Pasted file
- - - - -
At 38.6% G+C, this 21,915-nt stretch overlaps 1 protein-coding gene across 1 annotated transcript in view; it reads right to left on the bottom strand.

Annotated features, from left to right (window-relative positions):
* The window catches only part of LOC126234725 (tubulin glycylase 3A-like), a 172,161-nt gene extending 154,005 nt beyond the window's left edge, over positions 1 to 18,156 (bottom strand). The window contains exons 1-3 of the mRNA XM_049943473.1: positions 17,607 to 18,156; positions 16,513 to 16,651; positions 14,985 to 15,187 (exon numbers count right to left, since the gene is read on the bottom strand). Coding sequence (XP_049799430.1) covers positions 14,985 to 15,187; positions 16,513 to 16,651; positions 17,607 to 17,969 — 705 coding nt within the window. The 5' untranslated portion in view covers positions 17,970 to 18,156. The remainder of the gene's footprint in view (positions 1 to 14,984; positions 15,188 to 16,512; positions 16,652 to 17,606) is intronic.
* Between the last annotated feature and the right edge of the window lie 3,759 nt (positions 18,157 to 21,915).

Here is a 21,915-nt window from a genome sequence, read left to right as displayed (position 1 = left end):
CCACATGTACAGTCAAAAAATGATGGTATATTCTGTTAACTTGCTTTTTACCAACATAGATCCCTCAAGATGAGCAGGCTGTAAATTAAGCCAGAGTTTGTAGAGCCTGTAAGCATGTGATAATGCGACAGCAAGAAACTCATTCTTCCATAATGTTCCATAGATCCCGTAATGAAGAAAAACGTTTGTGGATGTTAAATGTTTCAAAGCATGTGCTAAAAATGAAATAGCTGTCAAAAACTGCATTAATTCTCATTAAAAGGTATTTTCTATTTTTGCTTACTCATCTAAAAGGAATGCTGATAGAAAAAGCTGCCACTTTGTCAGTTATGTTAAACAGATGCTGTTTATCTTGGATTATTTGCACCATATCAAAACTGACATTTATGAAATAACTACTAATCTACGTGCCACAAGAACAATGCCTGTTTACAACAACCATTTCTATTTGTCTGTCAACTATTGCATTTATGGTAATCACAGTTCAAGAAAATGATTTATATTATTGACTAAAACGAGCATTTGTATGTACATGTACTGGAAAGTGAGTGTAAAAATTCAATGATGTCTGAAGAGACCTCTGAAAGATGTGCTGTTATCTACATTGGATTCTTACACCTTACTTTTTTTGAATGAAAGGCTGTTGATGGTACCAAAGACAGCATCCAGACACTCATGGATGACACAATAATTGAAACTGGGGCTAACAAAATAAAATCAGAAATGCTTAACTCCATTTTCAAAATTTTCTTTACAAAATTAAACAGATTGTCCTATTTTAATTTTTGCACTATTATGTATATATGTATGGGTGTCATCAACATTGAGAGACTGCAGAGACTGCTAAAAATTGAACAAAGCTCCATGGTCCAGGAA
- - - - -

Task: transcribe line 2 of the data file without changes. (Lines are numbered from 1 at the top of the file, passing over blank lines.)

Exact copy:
Annotated features, from left to right (window-relative positions):